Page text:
Welcome to the fourth in the series of our Meet the Team features, this time focussing on Senior Partner Byron Beatty. Byron sat down with friend of Drayton Chris Rickaby, and talked proudly about his Gaelic roots, idyllic rural lifestyle and his passion for divining exactly what makes the perfect team.
If you’ve ever seen John Ford’s classic film, The Quiet Man, you’d recognise Byron immediately. Or, at least, think you did. As he sits down amongst the polished steel and chrome of Drayton’s city centre meeting room Beatty looks, every inch of him, a quintessential Irish gentleman. Even though he is, in fact, English it’s hard not to feel he’s just walked in off the set of Ford’s movie; only moments after falling into a little light conversation, inside Pat Cohan’s bar, with John Wayne and Maureen O’Hara. No surprise then that, it turns out as we talk, his family has strong Gaelic roots. His grandmother ran a bar just off Newcastle’s Scotswood Road – once famous for having more pubs per mile than any other single street in the world – where she served pints to some of the 20,000 men who worked at Lord Armstrong’s nearby armament factory.‘Sometimes there were fights, she told me, of course there were. But my Irish grandad had been a boxer in the army, so most times just the sight of him rolling up his sleeves was enough to put a stop to them.’
‘In a way you ended up in the family profession then?’ I ask. He smiles at the question. ‘Yes, I suppose you could say that.’ Byron started off in marketing at Scottish and Newcastle Breweries before moving on to Coors and then Red Bull in a national sales role. A job he was passionate about. ‘I really loved building the sales teams there. I’m motivated by putting people together and developing the culture to make things happen – creating a unique team chemistry. I suppose, in the end, that’s what drew me into recruitment. And I’m still focussed on the drinks industry. It’s undergone a real renaissance in the last five years. Almost every category has seen dynamic change. Been revolutionised by innovative disruptors like BrewDog and Fever Tree. ’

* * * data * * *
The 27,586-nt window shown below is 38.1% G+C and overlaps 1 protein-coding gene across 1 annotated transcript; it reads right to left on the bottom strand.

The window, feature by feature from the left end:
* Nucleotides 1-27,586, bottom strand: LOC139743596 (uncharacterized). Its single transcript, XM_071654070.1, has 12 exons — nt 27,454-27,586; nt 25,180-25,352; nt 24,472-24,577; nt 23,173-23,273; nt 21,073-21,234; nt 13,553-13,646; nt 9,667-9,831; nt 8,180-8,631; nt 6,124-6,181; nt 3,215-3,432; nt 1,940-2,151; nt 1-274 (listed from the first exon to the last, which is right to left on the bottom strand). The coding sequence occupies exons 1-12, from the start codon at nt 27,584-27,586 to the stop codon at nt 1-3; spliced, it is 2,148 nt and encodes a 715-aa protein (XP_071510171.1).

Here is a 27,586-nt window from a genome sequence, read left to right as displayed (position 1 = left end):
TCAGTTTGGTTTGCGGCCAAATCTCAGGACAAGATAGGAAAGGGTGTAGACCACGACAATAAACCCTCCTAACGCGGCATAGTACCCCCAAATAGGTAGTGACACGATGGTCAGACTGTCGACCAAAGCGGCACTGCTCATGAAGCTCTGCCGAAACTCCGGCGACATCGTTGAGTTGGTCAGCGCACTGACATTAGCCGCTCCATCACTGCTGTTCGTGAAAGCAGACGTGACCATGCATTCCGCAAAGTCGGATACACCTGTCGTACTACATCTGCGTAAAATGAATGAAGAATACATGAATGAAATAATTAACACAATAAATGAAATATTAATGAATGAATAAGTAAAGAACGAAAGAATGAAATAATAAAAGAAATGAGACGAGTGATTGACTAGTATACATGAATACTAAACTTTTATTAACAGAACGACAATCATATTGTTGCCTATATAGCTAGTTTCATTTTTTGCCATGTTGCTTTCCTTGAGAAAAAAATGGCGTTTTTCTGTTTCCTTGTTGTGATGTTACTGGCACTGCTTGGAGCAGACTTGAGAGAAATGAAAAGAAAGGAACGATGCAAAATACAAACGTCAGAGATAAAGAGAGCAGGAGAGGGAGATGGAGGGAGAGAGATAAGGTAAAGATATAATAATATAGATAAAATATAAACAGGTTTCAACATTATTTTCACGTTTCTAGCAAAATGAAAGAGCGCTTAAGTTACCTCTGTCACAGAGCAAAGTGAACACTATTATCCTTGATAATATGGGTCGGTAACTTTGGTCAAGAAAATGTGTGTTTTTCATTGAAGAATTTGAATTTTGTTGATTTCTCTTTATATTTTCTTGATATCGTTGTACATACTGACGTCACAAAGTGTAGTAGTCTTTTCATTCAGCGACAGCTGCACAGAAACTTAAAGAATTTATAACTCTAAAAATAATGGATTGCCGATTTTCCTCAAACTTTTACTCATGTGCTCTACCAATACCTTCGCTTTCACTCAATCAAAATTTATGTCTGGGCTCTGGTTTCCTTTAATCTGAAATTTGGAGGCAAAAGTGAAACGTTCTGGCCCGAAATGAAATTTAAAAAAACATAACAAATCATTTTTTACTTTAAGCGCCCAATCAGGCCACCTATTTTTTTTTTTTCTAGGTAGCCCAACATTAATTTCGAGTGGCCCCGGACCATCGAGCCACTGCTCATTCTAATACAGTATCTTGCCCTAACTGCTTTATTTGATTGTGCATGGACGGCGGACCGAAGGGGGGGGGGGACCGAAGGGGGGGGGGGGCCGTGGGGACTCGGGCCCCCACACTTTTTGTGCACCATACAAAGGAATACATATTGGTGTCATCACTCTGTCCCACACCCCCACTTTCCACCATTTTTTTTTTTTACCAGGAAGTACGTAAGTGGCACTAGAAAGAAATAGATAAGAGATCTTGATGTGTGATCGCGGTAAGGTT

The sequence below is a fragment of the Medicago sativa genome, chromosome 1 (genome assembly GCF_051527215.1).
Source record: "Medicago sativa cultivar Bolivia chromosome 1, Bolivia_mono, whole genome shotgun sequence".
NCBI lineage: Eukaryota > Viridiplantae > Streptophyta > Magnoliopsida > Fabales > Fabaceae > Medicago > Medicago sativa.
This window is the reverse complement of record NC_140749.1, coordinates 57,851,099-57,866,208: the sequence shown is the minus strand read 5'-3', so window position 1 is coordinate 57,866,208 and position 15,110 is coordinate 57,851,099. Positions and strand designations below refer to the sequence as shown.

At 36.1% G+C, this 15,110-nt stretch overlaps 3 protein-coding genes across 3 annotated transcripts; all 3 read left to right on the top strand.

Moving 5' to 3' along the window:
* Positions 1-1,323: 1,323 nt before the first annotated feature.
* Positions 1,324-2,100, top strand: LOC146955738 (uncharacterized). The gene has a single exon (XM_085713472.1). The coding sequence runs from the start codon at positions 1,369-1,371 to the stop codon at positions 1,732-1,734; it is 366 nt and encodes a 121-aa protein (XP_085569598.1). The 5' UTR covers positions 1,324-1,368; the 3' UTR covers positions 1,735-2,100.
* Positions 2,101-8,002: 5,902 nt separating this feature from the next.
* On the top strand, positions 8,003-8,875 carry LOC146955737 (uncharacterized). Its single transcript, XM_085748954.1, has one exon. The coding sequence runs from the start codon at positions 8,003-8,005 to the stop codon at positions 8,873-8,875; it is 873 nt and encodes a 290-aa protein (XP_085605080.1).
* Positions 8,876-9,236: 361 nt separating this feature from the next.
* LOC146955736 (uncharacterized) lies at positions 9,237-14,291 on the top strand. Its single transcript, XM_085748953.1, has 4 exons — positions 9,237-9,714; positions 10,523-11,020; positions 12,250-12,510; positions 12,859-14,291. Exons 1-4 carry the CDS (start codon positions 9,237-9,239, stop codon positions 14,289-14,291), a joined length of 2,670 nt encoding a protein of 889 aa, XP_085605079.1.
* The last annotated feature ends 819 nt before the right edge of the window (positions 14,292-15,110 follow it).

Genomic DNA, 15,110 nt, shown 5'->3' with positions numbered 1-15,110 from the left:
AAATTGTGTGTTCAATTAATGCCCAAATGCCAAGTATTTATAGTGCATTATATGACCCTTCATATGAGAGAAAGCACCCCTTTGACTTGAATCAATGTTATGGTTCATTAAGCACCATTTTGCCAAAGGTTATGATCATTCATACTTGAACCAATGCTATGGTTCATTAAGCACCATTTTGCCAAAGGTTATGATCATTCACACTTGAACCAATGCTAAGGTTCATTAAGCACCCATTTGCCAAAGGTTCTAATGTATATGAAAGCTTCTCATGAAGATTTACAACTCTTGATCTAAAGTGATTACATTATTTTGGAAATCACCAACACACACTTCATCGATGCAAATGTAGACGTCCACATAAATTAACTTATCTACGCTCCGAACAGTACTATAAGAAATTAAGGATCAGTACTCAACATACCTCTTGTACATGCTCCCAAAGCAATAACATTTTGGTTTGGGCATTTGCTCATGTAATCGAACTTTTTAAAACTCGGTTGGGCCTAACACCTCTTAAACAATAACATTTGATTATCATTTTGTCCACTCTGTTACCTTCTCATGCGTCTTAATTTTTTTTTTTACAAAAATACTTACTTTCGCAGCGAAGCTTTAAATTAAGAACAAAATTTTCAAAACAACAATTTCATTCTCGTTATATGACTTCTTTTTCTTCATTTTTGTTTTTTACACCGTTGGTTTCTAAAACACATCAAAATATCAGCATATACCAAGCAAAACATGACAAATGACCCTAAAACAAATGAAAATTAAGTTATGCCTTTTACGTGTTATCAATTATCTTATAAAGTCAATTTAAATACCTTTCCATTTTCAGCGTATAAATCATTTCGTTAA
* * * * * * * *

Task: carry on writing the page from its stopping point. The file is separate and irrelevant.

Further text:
Now a senior partner at Drayton, specialising in the consumer goods sector, his eyes light up with enthusiasm as he continues to talk about teambuilding. ‘I am fascinated by motivation and the potential impact people can have on organisations,’ he says. ‘What I truly love about executive search is trying to crack the cultural fit for a company. Find the very best person for the job – always looking at values, always looking at character. Is there a true synergy between the candidate and the client? That’s the way to get exceptional people on the short list. And the way to make the list, itself, exceptional.’
When not working, Byron lives with his wife and two children in Rothbury, a picturesque Northumberland village not entirely unlike Cong, County Mayo, where Ford filmed The Quiet Man. He loves to cycle out into the surrounding countryside, ‘riding for miles on the Otterburn ranges,’ and, occasionally, finishing up with ‘a cold beer amongst friends’ in the Newcastle House, a favourite local pub. ‘I really enjoy being part of the village,’ he says, ‘part of a small community. At the moment I’m trying to organise the building of a cycle park for the local kids which is really rewarding.’
So, there he is then, Byron Beatty. A true family man who likes to help his rural neighbours and gets ‘excited about a selection brief and being able to pass that excitement on to others.’ One word of caution though. If his Irish grandfather is anything to go by, it may be wise to take a small step backward if you ever see him rolling his sleeves up.
With special thanks to Chris Rickaby January 2018